Only the flower heads of marigolds are used medicinally. They are well known for their wound healing and antiseptic properties, but modern herbalists have found a wide variety of uses for them, including: an alternative analgesic, anti-inflammatory, antispasmodic, astringent, bactericide, carminative, depurative, diuretic, emmenagogue, stomachic, styptic, and tonic. The petals of the marigold have been made into an infusion that is useful as an eyewash. They are also good as a natural fabric dye and for food coloring.
Botanical research shows that calendula marigolds contain many active constituents, including various antioxidants and volatile oils. These are responsible for the flowers’ bright color and strong smell; ability to repel certain fungi, pests and insects; and also its capability of improving blood flow and controlling inflammation.
Due to their antioxidant properties, uses for marigolds include:
Ointment can be used to soothe sunburns, warts, bites, acne and ulcerations, in addition to healing wounds, dry skin and blisters.
Digestive – Soothing Tea
Tea can be made with marigold flowers to lower symptoms caused by inflammatory bowel diseases/colitis. Marigold tea is also beneficial for treating gastritis, acid reflux and ulcers, as well as reducing stomach or menstrual cramps.
Marigold (calendula) drops or extract are sometimes used to manage symptoms of coughs, sore throats, or fevers.
Eye, Genital or Skin Infection Treatment
Salves made with marigold have long been used to treat fungal infections of the genitals, feet, eyes, mouth, skin, and also to lower hemorrhoids, anal tears and candida.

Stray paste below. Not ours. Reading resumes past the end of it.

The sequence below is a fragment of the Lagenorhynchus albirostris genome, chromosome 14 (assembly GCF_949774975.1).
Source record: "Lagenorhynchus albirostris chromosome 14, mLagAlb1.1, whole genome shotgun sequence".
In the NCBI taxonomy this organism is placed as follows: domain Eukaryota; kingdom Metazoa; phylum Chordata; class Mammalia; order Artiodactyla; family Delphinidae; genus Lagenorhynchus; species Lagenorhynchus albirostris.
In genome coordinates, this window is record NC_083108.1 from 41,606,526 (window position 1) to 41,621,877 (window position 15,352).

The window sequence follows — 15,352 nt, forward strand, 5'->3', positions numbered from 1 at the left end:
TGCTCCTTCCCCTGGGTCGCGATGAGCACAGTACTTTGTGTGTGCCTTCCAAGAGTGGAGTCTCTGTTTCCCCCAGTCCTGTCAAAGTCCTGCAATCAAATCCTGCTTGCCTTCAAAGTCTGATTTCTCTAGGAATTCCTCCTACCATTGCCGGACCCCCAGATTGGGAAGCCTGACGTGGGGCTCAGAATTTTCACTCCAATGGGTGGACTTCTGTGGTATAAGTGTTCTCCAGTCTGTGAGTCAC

Some of the active ingredients found in marigolds (calendula) that give it these capabilities include:
- Plant sterols known as calendulin
- Calendic acid
- Linoleic acid
- Triterpenes saponins, such as triterpenoid
- Oleanolic acid glycosides
Marigolds In Pregnancy and Childbirth:
Pregnant women should not use internal preparations as it is believed to stimulate labor and may thus bring on delivery too early. However, it is safe to use it externally throughout pregnancy and may be especially helpful after childbirth. It has long been used to promote healing of rips to the perineum and likewise any incisions needed to allow for the baby’s entry into the world. It can be alternated with arnica treatments or used alone.
Ointment of Marigold on birthing scars has been used to reduce their visibility and using it on sore, cracked nipples due to nursing offers relief to many when gently rubbed into the area. This same ointment is useful for treating mastitis after birth or during breast-feeding. If a high fever develops after childbirth, a diluted tincture of marigold, in combination with a strong infusion, used three times daily will help reduce the fever and flu-like symptoms that may accompany it.